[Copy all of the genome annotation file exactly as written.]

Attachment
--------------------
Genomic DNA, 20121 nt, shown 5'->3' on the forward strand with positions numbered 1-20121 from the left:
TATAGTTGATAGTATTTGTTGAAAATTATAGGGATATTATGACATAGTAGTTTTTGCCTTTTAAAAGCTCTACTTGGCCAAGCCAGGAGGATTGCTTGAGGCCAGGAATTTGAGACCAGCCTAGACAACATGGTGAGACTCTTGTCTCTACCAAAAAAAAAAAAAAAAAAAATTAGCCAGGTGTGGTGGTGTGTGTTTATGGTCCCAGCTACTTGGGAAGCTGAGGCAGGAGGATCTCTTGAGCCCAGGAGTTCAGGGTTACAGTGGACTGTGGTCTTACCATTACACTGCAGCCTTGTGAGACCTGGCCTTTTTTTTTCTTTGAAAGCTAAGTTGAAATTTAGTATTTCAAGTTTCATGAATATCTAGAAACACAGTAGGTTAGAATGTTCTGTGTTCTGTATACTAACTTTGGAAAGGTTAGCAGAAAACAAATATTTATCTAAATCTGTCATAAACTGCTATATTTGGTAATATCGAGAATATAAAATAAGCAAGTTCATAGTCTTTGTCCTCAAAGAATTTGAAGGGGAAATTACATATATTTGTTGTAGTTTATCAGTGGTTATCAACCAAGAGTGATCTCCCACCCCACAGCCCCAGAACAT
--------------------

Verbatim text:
Genomic DNA, 20121 nt, shown 5'->3' on the forward strand with positions numbered 1-20121 from the left:
TATAGTTGATAGTATTTGTTGAAAATTATAGGGATATTATGACATAGTAGTTTTTGCCTTTTAAAAGCTCTACTTGGCCAAGCCAGGAGGATTGCTTGAGGCCAGGAATTTGAGACCAGCCTAGACAACATGGTGAGACTCTTGTCTCTACCAAAAAAAAAAAAAAAAAAAATTAGCCAGGTGTGGTGGTGTGTGTTTATGGTCCCAGCTACTTGGGAAGCTGAGGCAGGAGGATCTCTTGAGCCCAGGAGTTCAGGGTTACAGTGGACTGTGGTCTTACCATTACACTGCAGCCTTGTGAGACCTGGCCTTTTTTTTTCTTTGAAAGCTAAGTTGAAATTTAGTATTTCAAGTTTCATGAATATCTAGAAACACAGTAGGTTAGAATGTTCTGTGTTCTGTATACTAACTTTGGAAAGGTTAGCAGAAAACAAATATTTATCTAAATCTGTCATAAACTGCTATATTTGGTAATATCGAGAATATAAAATAAGCAAGTTCATAGTCTTTGTCCTCAAAGAATTTGAAGGGGAAATTACATATATTTGTTGTAGTTTATCAGTGGTTATCAACCAAGAGTGATCTCCCACCCCACAGCCCCAGAACAT